Castiglione sought out all sorts of details, including game week preparation, recruiting philosophy, the importance of academics, the hiring of staff, what kind of offensive scheme Stoops might favor.
Then Stoops surprised Castiglione.
"One thing I never heard, 'Give me five or six years.' Never once did he say that or infer it," Castiglione said. "He said, 'I don't think I would be fair to the players that we inherit or that we recruit that first year, if I didn't give them the best chance to be successful.
"'I have to ask them to buy into my system. And I have to put them in the best position to be successful. I don't want to just throw away a year by excluding them from the process of building this program.'
"When he told me that, that was one of a number of things that just clicked with my philosophy."
Castiglione said he was acutely aware of the plight of OU players. The Sooners were about to undergo their fourth coaching change in 10 years. For the seniors, their time under Gary Gibbs, Howard Schnellenberger and John Blake were filled with disappointment and turmoil.
"We wanted them to have the best overall experience they could for as long as they were going to have eligibility," Castiglione said. "Give them the chance to have a great experience, so they would remember that year as being something very important, that they contributed to this future success of the program."
So Stoops' skipped any talk of five-year plans and putting his own players in place. Stoops let it be known, the future was now.
"When he said that," Castiglione said, "I'm thinking to myself, 'All right.'
"Sometimes, at the end of the day, even though you have all the pieces together, there's something that grabs you in the gut and you know, that's the right one.
"With Bob, after that meeting, he got in my gut."
The Iowa Bombshell
Castiglione moved forward, conducting some interviews over the phone, one more in person with a standing head coach.
As was the case then, the Sooner athletic director still declines to name names out of ongoing respect for those involved and in keeping his word.
Besides, with Stoops in his gut, who else had a chance?
Castiglione took the next step with Stoops, arranging another Admiral's Club interview that fateful Sunday, this time with Boren, three regents, a booster, Neinas and Crowder.
Neinas – frequently used in coaching searches – informed the group that he had then-TCU coach Dennis Franchione on standby to come for a chat, if needed.
The group meeting with Stoops went brilliantly.
And when Stoops stepped out for a moment, a buzz filled the room.
Neinas and Boren announced that no more interviews were necessary, that OU had found its man. Soon everyone was in agreement and Castiglione joined Stoops in an adjoining room to discuss details of a deal.
Soon, Stoops was tempering the enthusiasm.
Yes, the interview had gone well, but Stoops had a commitment to talk to the folks at Iowa.
The same Iowa where Stoops had played and met his wife Carol and began his coaching career under Hayden Fry, who was retiring.
"I felt out of respect – I had been there 10 years, that's my alma mater – that I owed that to them," Stoops said recently. "I'm a loyal person that way. I felt that I owed them that."
For Castiglione, it only raised Stoops to another level.
Still, it was hardly an encouraging revelation.
"You start to wonder," Castiglione said, "the heart strings are tugging at the alma mater, they start rolling out the black and gold carpet, who knows who they roll out at this meeting, maybe Coach Fry himself.
When Castiglione walked back through the door into the conference room, Boren and the others knew something was amiss.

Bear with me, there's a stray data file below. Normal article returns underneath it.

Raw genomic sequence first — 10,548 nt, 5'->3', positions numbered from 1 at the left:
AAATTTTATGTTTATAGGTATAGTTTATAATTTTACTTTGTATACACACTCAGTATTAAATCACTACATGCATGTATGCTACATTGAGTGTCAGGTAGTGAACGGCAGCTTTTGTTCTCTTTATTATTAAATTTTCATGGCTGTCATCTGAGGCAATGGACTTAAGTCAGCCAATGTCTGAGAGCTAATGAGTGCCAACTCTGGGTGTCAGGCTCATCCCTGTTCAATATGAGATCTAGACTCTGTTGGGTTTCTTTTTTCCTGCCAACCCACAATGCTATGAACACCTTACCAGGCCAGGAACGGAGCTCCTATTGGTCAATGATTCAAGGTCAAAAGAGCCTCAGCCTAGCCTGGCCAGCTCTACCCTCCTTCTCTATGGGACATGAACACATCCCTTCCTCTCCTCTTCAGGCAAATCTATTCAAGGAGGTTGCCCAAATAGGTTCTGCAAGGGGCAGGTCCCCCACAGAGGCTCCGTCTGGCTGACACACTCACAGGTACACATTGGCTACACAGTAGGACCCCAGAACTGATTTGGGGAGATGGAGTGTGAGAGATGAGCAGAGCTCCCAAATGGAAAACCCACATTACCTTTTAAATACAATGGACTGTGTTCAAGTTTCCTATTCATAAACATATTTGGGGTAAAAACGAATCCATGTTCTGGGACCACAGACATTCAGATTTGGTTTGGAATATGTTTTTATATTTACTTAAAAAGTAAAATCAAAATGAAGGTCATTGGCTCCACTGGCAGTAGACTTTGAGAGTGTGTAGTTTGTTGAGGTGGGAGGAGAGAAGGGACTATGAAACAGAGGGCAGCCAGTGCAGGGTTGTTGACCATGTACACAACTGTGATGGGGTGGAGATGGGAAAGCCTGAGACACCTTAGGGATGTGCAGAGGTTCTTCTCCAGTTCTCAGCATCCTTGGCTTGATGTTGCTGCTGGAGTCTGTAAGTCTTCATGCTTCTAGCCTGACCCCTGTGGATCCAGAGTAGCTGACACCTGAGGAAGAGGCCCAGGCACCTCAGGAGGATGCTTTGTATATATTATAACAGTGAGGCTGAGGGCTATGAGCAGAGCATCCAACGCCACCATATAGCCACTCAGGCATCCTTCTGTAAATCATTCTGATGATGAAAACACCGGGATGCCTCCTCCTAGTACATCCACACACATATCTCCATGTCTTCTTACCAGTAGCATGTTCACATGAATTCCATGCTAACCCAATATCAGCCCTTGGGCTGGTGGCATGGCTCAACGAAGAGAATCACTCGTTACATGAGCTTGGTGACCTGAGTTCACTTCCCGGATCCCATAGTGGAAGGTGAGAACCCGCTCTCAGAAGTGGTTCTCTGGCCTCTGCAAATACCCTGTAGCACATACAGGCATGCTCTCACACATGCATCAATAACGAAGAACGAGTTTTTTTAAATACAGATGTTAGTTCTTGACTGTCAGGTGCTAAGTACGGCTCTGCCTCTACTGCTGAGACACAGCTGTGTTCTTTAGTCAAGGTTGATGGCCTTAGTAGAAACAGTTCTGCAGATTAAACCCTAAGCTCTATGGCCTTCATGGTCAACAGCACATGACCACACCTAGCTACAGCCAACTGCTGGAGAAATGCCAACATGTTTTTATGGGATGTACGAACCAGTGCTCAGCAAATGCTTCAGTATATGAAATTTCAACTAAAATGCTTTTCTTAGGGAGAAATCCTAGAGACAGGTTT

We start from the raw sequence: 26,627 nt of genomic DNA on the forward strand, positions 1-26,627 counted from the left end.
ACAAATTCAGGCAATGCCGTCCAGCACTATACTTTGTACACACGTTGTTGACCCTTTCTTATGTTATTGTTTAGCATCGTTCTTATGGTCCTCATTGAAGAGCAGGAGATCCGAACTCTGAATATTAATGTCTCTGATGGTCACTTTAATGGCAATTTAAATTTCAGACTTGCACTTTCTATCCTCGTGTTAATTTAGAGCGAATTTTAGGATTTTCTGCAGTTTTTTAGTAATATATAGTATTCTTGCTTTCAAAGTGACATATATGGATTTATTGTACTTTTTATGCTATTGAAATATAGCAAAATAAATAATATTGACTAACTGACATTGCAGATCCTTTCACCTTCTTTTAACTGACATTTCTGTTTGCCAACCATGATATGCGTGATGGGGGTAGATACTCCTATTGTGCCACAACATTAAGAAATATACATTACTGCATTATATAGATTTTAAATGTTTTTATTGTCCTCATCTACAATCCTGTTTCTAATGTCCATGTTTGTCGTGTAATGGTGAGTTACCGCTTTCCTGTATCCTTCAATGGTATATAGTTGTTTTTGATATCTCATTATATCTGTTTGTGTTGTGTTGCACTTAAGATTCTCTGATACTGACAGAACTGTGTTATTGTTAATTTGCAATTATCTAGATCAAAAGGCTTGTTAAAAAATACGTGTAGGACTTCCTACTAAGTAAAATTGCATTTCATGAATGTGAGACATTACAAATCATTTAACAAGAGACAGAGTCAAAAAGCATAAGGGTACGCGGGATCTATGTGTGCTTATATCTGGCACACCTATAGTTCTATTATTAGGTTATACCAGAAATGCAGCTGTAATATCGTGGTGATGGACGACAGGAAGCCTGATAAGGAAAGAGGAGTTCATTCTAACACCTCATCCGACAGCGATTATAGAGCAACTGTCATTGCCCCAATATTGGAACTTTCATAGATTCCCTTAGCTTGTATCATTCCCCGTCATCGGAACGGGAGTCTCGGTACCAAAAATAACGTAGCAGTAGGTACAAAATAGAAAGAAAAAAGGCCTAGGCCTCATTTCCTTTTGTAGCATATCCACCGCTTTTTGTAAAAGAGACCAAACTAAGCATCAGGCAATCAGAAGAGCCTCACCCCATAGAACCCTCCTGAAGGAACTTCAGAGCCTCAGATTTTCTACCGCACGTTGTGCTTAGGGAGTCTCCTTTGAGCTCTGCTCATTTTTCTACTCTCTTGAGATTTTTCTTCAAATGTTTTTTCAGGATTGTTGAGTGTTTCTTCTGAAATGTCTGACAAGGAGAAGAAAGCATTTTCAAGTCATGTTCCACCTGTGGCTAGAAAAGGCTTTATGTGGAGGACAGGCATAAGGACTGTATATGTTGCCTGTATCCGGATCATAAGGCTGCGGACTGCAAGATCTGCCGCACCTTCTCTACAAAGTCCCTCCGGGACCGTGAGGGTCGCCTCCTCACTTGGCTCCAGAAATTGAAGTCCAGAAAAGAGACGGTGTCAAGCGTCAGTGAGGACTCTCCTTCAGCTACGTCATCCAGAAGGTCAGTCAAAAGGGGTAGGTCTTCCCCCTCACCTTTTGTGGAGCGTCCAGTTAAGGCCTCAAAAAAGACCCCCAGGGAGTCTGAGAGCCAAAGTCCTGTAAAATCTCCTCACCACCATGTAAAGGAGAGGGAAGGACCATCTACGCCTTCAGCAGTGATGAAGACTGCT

"They knew when I walked in, they could just tell from my body language," Castiglione said. "They said, 'What?'
"I said, 'Well, the good news is there's a characteristic here, if you can look beyond what I'm about to tell you, that just endears him more to the University of Oklahoma. But there is an area of concern."
Stoops left to catch a flight for Iowa.
The OU contingent talked, feeling confident and holding the framework for a deal with Stoops.
"All we could do was be patient and wait," Castiglione said. "And that was a grueling 24 hours."
In the end, there was no need for concern, although it did exist, and heightened when weather delayed Stoops' flight to meet with Iowa officials, thus delaying an arranged phone call to Castiglione.
At that meeting, however, athletic director Bob Bowlsby didn't roll out any black and gold carpet or enlist Fry to welcome Stoops home.
Instead, Bowlsby told Stoops they were considering him, as well as others.
"Fortunately," Stoops said, "I realized that soon into the interview and made sure that everything was OK at Oklahoma."
Oh, everything was OK, as soon as Stoops called with the good news that he'd be returning – for good.
Castiglione had gone to Boren's office that afternoon, where he nervously awaited Stoops' delayed call.
"I had my phone with me and finally got the call," Castiglione said. "Bob had accepted the job.
"Of course, we were all ecstatic."
The next day, Tuesday, Dec. 1, Stoops was introduced as OU's 21st head coach on the front porch of Evans Hall on the north oval.
Nine days since the firing of John Blake, Castiglione's search process came to a close.
Just like Blake's firing, there were initial mixed reviews, even among those in the media.
"I remember several people pointing their finger right into my shoulder saying, 'I hope you realize what you have done,'" Castiglione said. "Basically, they were inferring we should have hired a sitting head coach.
"Now everybody says, 'Oh, this was an easy hire. Bob Stoops was a no-brainer.'"
Comment of the judge, Gene Duffey: Excellent look into the behind the seasons negotiations of one of the most significant football hirings of the last decade. Good lead sets the scene. Good info on what Oklahoma did to lure Stoops to Norman and what Iowa didn't do. Liked how Castiglione talked about his first impressions of Stoops from years before. Also good background on the firing of John Blake.
► Second place: Bud Withers, Seattle Times